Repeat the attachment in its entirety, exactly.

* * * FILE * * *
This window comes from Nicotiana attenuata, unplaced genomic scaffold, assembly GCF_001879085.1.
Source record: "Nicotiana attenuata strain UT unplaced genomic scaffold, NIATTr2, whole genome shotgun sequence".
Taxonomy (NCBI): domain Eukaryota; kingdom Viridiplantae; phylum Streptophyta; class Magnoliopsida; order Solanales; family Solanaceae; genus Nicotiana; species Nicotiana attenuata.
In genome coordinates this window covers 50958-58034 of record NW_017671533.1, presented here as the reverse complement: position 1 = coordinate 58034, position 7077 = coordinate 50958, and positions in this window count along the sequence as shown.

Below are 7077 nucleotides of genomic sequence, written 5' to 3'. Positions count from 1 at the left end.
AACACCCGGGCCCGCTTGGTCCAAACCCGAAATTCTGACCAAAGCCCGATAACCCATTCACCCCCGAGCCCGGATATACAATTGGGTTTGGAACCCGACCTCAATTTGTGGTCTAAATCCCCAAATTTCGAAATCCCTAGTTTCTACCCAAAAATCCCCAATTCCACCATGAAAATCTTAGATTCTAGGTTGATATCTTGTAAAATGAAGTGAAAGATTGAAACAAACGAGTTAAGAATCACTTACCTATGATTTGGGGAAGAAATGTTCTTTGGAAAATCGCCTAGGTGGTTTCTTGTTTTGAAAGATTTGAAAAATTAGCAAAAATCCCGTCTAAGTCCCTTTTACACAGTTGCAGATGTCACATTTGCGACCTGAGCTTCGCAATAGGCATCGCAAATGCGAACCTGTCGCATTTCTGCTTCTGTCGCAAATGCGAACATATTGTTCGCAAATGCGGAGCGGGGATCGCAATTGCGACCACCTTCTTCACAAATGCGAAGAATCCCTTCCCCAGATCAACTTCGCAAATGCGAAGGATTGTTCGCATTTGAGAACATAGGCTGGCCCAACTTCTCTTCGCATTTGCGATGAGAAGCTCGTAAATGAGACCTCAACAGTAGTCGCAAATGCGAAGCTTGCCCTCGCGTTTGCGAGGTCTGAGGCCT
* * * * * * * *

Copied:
This window comes from Nicotiana attenuata, unplaced genomic scaffold, assembly GCF_001879085.1.
Source record: "Nicotiana attenuata strain UT unplaced genomic scaffold, NIATTr2, whole genome shotgun sequence".
Taxonomy (NCBI): domain Eukaryota; kingdom Viridiplantae; phylum Streptophyta; class Magnoliopsida; order Solanales; family Solanaceae; genus Nicotiana; species Nicotiana attenuata.
In genome coordinates this window covers 50958-58034 of record NW_017671533.1, presented here as the reverse complement: position 1 = coordinate 58034, position 7077 = coordinate 50958, and positions in this window count along the sequence as shown.

Below are 7077 nucleotides of genomic sequence, written 5' to 3'. Positions count from 1 at the left end.
AACACCCGGGCCCGCTTGGTCCAAACCCGAAATTCTGACCAAAGCCCGATAACCCATTCACCCCCGAGCCCGGATATACAATTGGGTTTGGAACCCGACCTCAATTTGTGGTCTAAATCCCCAAATTTCGAAATCCCTAGTTTCTACCCAAAAATCCCCAATTCCACCATGAAAATCTTAGATTCTAGGTTGATATCTTGTAAAATGAAGTGAAAGATTGAAACAAACGAGTTAAGAATCACTTACCTATGATTTGGGGAAGAAATGTTCTTTGGAAAATCGCCTAGGTGGTTTCTTGTTTTGAAAGATTTGAAAAATTAGCAAAAATCCCGTCTAAGTCCCTTTTACACAGTTGCAGATGTCACATTTGCGACCTGAGCTTCGCAATAGGCATCGCAAATGCGAACCTGTCGCATTTCTGCTTCTGTCGCAAATGCGAACATATTGTTCGCAAATGCGGAGCGGGGATCGCAATTGCGACCACCTTCTTCACAAATGCGAAGAATCCCTTCCCCAGATCAACTTCGCAAATGCGAAGGATTGTTCGCATTTGAGAACATAGGCTGGCCCAACTTCTCTTCGCATTTGCGATGAGAAGCTCGTAAATGAGACCTCAACAGTAGTCGCAAATGCGAAGCTTGCCCTCGCGTTTGCGAGGTCTGAGGCCT